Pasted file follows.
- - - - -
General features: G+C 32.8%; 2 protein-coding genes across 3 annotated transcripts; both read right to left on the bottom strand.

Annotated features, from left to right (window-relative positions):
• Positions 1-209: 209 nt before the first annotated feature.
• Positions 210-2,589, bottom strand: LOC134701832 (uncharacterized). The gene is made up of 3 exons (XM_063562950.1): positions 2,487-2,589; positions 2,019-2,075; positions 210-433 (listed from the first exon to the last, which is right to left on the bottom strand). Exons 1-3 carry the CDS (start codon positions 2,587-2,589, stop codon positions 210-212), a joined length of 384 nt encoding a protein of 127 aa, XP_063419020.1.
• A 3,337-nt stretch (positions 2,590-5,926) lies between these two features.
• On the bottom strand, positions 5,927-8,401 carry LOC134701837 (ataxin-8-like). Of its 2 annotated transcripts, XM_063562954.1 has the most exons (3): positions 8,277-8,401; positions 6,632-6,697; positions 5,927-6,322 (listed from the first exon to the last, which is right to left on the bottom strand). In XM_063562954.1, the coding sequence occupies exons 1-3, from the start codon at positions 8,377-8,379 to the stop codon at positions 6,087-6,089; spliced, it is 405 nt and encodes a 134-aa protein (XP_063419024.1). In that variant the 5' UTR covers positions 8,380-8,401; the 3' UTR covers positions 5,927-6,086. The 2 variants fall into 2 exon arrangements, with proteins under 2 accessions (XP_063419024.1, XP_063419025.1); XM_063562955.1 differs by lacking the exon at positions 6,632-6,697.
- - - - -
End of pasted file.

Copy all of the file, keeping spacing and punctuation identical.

General features: G+C 32.8%; 2 protein-coding genes across 3 annotated transcripts; both read right to left on the bottom strand.

Annotated features, from left to right (window-relative positions):
• Positions 1-209: 209 nt before the first annotated feature.
• Positions 210-2,589, bottom strand: LOC134701832 (uncharacterized). The gene is made up of 3 exons (XM_063562950.1): positions 2,487-2,589; positions 2,019-2,075; positions 210-433 (listed from the first exon to the last, which is right to left on the bottom strand). Exons 1-3 carry the CDS (start codon positions 2,587-2,589, stop codon positions 210-212), a joined length of 384 nt encoding a protein of 127 aa, XP_063419020.1.
• A 3,337-nt stretch (positions 2,590-5,926) lies between these two features.
• On the bottom strand, positions 5,927-8,401 carry LOC134701837 (ataxin-8-like). Of its 2 annotated transcripts, XM_063562954.1 has the most exons (3): positions 8,277-8,401; positions 6,632-6,697; positions 5,927-6,322 (listed from the first exon to the last, which is right to left on the bottom strand). In XM_063562954.1, the coding sequence occupies exons 1-3, from the start codon at positions 8,377-8,379 to the stop codon at positions 6,087-6,089; spliced, it is 405 nt and encodes a 134-aa protein (XP_063419024.1). In that variant the 5' UTR covers positions 8,380-8,401; the 3' UTR covers positions 5,927-6,086. The 2 variants fall into 2 exon arrangements, with proteins under 2 accessions (XP_063419024.1, XP_063419025.1); XM_063562955.1 differs by lacking the exon at positions 6,632-6,697.